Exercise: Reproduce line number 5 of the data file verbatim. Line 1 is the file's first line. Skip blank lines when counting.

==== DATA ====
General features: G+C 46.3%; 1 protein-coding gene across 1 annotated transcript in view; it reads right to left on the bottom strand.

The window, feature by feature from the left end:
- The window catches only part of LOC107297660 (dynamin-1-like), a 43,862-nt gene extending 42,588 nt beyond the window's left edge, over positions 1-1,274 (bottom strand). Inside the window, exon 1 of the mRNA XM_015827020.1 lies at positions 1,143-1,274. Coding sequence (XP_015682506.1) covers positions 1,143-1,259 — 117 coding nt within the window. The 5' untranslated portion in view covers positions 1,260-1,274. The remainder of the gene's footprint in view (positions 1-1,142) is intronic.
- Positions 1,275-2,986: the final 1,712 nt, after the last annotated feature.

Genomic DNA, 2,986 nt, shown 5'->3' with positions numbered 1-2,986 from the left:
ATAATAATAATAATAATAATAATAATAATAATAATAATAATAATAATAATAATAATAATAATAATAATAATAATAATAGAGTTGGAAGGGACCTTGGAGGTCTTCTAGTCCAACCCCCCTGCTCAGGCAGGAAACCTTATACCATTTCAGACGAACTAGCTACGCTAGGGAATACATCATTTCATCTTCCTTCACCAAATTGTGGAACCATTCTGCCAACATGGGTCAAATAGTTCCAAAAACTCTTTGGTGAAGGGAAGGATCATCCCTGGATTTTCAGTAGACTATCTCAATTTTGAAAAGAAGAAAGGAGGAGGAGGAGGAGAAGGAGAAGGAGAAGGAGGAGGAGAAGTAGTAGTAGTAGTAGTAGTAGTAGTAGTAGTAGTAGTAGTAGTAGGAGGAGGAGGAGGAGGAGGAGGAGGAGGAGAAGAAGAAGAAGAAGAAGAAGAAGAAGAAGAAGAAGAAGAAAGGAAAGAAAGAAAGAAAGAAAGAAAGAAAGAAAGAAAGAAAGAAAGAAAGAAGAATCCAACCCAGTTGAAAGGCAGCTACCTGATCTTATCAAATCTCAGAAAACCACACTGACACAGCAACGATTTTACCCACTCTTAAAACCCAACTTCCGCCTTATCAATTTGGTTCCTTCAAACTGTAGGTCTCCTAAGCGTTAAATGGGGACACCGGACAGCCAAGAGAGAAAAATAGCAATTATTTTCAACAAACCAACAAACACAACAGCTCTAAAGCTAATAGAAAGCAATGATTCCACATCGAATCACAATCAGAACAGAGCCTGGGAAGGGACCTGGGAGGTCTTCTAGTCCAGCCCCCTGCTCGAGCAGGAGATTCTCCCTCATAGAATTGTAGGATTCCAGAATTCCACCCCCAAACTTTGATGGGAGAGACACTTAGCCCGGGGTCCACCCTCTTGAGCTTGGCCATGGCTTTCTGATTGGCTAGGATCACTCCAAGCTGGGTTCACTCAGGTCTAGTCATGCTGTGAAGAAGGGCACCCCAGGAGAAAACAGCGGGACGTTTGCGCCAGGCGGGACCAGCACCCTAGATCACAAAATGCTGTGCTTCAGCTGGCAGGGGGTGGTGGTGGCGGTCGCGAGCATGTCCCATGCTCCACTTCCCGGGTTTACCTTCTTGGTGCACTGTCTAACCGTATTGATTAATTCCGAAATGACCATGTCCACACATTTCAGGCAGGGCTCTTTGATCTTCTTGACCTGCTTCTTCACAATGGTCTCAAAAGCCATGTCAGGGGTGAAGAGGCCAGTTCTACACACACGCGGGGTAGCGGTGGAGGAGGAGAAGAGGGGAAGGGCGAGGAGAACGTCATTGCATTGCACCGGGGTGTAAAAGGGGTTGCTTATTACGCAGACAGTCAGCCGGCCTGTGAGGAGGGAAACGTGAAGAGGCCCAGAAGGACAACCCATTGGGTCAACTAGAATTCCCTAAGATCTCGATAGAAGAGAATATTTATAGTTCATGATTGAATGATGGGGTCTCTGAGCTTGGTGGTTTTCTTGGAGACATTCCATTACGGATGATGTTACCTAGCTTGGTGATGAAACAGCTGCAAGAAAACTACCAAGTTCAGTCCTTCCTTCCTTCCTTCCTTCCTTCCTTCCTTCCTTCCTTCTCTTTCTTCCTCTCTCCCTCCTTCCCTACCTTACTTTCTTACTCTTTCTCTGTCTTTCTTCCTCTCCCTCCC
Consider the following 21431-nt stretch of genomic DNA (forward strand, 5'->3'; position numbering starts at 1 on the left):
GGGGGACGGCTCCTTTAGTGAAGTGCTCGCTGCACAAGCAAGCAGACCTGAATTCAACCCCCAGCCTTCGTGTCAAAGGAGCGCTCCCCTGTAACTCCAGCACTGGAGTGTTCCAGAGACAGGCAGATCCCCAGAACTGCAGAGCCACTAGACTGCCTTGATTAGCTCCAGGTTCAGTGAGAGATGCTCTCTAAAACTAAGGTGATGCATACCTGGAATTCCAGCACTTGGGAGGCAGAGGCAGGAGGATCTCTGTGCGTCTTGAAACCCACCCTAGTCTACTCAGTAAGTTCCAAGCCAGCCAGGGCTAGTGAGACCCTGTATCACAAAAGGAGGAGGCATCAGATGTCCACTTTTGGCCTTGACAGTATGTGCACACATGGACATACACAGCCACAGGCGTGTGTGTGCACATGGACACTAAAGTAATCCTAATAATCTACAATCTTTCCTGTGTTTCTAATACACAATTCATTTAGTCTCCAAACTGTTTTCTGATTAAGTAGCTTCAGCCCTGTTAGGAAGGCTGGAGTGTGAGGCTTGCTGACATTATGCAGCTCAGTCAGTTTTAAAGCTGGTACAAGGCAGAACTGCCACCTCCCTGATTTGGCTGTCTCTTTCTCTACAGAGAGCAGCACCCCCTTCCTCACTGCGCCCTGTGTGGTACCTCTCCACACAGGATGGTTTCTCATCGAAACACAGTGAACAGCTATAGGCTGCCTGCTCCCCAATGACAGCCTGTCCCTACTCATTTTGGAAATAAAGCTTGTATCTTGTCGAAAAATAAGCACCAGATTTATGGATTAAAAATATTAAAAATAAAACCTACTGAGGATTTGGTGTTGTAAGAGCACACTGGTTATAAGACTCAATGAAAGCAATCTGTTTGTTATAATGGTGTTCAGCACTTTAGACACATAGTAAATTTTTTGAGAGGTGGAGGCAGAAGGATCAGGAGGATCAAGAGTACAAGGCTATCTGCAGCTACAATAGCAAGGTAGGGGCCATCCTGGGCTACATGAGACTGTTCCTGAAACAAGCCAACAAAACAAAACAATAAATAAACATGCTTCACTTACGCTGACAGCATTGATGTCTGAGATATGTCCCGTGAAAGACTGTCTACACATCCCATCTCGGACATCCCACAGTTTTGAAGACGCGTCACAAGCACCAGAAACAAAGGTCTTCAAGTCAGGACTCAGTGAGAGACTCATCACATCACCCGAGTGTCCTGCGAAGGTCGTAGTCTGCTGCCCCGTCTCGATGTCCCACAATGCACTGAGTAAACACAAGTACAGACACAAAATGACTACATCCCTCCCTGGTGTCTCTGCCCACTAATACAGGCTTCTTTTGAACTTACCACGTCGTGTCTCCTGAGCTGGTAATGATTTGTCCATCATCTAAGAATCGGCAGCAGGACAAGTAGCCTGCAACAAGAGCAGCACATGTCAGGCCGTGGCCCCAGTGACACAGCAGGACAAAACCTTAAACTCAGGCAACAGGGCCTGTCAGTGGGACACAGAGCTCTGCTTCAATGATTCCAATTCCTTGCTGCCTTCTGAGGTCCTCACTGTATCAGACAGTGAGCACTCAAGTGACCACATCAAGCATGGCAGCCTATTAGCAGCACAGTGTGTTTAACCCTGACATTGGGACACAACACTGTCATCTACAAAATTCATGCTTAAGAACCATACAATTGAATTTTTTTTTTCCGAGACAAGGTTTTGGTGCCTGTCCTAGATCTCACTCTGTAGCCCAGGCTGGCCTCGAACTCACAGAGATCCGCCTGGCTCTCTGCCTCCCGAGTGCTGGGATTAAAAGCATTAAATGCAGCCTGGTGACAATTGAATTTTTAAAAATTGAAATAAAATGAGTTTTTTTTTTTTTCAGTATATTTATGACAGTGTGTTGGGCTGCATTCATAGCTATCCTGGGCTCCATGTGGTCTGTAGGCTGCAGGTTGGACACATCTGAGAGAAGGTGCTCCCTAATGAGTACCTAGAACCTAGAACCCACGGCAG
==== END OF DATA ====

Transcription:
Genomic DNA, 2,986 nt, shown 5'->3' with positions numbered 1-2,986 from the left: